Vacuum Tube Amplifier

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Project by DBrown52 posted 09-05-2013 06:25 PM 2201 views 12 times favorited 14 comments Add to Favorites Watch

This past winter, I discovered a community of people online who build their own audio equipment based on old vacuum tube and transformer technology. I’m an engineer by trade (BioEng/ChemEng) and couldn’t help myself so I learned all about audio circuits, ordered a bunch of components, and got to work with the soldering iron to build this SE amplifier. It needed a chassis, so I built this box from red oak and cherry with an aluminum top. It is constructed with mitered ends, supported by corner keys and splines – alternating the contrasting wood for aesthetics – and the polished aluminum top rests in a rabbeted groove. There is quite a bit of hidden support because the transformers (blue things) are mostly steel and very heavy. It was a really fun project and I love how it turned out. And it sounds great. This photo was taken before the wood was finished with a simple clear coat; at some point I’ll add the final photo of it operating in the entertainment center that I previously posted.

14 comments so far

View HillbillyShooter's profile


5550 posts in 1385 days

#1 posted 09-05-2013 07:19 PM

Neat project—I’ve heard that the old vacuum tube and transformer technology has a much “warmer” sound than the modern digital, any observations you’d care to share in a woodworking sense of course.

-- John C. -- "Firearms are second only to the Constitution in importance; they are the peoples' liberty's teeth." George Washington

View DBrown52's profile


58 posts in 823 days

#2 posted 09-05-2013 09:13 PM

Thanks Hillbilly. You can find plenty of science, and unfortunately plenty of pseduo-science, on the internet about digital vs analog sound amplification. I’m probably not the best person to ask. For me, it was more about a fun winter project than anything and a chance to try out corner keys. Although I will say that hi-fi audio like this really can make a difference in listening, even for a novice ear like mine.

View theoldfart's profile (online now)


6591 posts in 1544 days

#3 posted 09-05-2013 09:47 PM

DB, specs ? Wattage, SN. Is it a mono block. Really nice work. I really want a set of mono blocks for my system.

-- "With every tool obtained, there is another that is needed" DonW ( Kevin )

View Gassit's profile


37 posts in 1330 days

#4 posted 09-05-2013 10:29 PM


Is there any chance you could provide a link to the details for constructing the SE amplifier you built?


View crank49's profile


3903 posts in 2063 days

#5 posted 09-05-2013 10:42 PM

I grew up with tubes and such. Second job out of high school was working as a TV repair technician.
Here’s a link to Macintosh Amps to see some new tube stuff.

The only source for vacuum tubes today is Russia. No one in the USA in making them.
And get ready to spend some jack.

-- Michael: Hillary has a long list of accomplishments, though most DAs would refer to them as felonies.

View DBrown52's profile


58 posts in 823 days

#6 posted 09-05-2013 10:43 PM

I’ll tell you what I know. It’s a stereo, not mono, amplifier. You have options for tubes and a choice of ultra linear or triode mode as well as a switch for cathode feedback so wattage can vary anywhere from 5 to 14 watts. Not much juice, but it will shake the walls with my 90 dB Polks. I can tell you the noise is low enough that there is no hum with these high-ish efficiency speakers. It runs between 450v and 500v of B+. You can read more about the circuit design if you google “Tubelab Simple SE”. Tubelab provides the PCB and the circuit design and you do the rest. There us a huge support community however. Currently I’m using Edcor transformers and JJ EL34 tubes, but would like to try 6L6 sometime soon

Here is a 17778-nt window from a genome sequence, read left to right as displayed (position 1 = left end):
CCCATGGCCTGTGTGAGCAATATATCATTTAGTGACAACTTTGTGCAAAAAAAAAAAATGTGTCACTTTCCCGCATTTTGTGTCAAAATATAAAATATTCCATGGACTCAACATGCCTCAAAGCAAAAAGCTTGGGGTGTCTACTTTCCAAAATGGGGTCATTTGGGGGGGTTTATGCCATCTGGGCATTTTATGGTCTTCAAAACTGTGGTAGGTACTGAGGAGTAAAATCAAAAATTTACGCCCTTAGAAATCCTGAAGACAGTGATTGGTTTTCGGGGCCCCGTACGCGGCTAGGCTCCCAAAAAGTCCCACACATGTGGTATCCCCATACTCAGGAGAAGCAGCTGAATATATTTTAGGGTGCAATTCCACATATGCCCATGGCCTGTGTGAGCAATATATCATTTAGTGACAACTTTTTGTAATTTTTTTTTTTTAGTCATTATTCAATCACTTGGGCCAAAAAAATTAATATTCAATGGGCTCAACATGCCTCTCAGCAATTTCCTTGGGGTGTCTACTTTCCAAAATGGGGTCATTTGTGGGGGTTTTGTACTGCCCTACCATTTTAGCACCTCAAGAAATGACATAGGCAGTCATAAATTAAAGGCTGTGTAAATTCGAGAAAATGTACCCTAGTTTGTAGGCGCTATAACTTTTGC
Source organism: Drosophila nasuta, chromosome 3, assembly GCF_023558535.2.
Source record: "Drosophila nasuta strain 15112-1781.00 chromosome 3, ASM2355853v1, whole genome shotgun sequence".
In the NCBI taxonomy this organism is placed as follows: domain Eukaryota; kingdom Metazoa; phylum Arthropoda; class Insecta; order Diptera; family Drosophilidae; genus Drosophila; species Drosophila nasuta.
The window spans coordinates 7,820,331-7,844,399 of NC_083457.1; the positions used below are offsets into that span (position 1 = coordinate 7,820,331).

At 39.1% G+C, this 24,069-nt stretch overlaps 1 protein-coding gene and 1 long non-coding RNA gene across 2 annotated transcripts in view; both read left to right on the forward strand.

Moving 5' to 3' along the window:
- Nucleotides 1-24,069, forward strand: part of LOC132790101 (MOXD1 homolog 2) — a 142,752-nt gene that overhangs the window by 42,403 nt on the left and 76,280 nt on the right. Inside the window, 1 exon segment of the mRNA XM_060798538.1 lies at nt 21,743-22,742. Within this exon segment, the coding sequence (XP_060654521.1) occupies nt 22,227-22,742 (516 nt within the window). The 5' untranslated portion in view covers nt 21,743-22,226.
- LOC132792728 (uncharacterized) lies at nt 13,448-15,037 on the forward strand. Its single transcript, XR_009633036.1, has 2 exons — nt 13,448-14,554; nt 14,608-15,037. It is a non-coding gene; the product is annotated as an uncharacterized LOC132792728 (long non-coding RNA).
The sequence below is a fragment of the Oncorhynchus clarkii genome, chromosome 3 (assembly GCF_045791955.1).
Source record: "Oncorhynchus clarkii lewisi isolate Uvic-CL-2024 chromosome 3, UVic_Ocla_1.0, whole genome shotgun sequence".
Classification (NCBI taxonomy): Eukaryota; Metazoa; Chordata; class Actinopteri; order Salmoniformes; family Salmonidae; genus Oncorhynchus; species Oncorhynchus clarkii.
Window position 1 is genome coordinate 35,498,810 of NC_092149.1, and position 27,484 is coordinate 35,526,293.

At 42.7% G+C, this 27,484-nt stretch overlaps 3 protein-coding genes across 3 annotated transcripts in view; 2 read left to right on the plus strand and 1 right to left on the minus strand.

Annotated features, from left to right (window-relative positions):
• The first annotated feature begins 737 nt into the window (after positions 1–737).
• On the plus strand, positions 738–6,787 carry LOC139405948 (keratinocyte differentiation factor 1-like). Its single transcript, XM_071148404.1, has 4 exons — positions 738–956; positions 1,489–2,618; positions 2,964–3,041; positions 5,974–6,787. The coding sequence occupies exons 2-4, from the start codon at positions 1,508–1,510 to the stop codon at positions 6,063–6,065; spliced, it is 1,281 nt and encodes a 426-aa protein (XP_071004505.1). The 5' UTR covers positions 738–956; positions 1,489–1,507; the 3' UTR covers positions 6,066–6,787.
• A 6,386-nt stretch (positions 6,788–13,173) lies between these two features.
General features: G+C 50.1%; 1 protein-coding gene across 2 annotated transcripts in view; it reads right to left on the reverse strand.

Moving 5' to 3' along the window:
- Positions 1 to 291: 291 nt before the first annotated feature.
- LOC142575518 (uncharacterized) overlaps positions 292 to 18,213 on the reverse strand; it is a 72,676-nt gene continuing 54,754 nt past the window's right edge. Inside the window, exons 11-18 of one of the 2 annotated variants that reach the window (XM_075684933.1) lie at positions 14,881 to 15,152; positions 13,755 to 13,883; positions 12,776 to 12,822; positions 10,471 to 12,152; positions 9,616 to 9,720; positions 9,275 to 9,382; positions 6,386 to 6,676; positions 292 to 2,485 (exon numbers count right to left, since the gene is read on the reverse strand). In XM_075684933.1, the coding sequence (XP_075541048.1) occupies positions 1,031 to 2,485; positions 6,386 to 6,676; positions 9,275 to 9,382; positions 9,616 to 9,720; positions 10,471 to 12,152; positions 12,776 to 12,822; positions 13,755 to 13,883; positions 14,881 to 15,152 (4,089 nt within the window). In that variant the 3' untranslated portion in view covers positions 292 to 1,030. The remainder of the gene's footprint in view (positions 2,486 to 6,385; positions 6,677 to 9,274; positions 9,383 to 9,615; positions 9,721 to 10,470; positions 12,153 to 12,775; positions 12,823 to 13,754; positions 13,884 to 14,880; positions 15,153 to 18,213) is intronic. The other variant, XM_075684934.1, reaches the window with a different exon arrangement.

View DBrown52's profile


58 posts in 823 days

#7 posted 09-05-2013 10:45 PM

Crank, you can get these pentode tubes pretty reasonably priced online. There are markets in Eastern Europe, Russia, and China. It is true that old American made tubes are expensive.

View Gassit's profile


37 posts in 1330 days

#8 posted 09-05-2013 11:12 PM

Never heard a tube amplifier, except for an old AM radio when I was a kid.

Really happy with a Denon AVR-1911 solid state receiver at the moment but I’ll try and get a listen to some tubes next month.

Hope I don’t get hooked cause cash is running out fast.

View Mark Gipson's profile

Mark Gipson

184 posts in 2473 days

#9 posted 09-05-2013 11:35 PM

Careful Gassit, I started with just a listen and have tube mono blocks driven by a tube pre amp now!

Nice job on the build, both wood and electronic.

View Albe's profile


201 posts in 1103 days

#10 posted 09-06-2013 01:45 AM

Nice amp and chassis.

-- Pain is temporary, quitting last forever.

View SirFatty's profile


510 posts in 1304 days

#11 posted 09-06-2013 01:51 AM

nice work!

The “warmer” sound is from the smaller dynamic range and lower slew rate.

-- Visit my blog at

View Gassit's profile


37 posts in 1330 days

#12 posted 09-06-2013 02:00 AM


Sounds like a girl I used to know…


You’re right. I’ll drop a hint for Christmas.

View robscastle's profile


2576 posts in 1297 days

#13 posted 09-06-2013 07:07 AM

OMG Bottles haven’t seen any for years.
Always produced the best sound.

I had a EHT rectifier tube ages ago and it was like a girl also, every time you went near it or touched it you got bitten (tee hee)

Oh BTW nice wood work too!

-- Regards Robert

View Ken90712's profile


16047 posts in 2281 days

#14 posted 09-06-2013 08:45 AM

Awesome love this old technology.. What a fun and cool project!

-- Ken, "Everyday above ground is a good day!"

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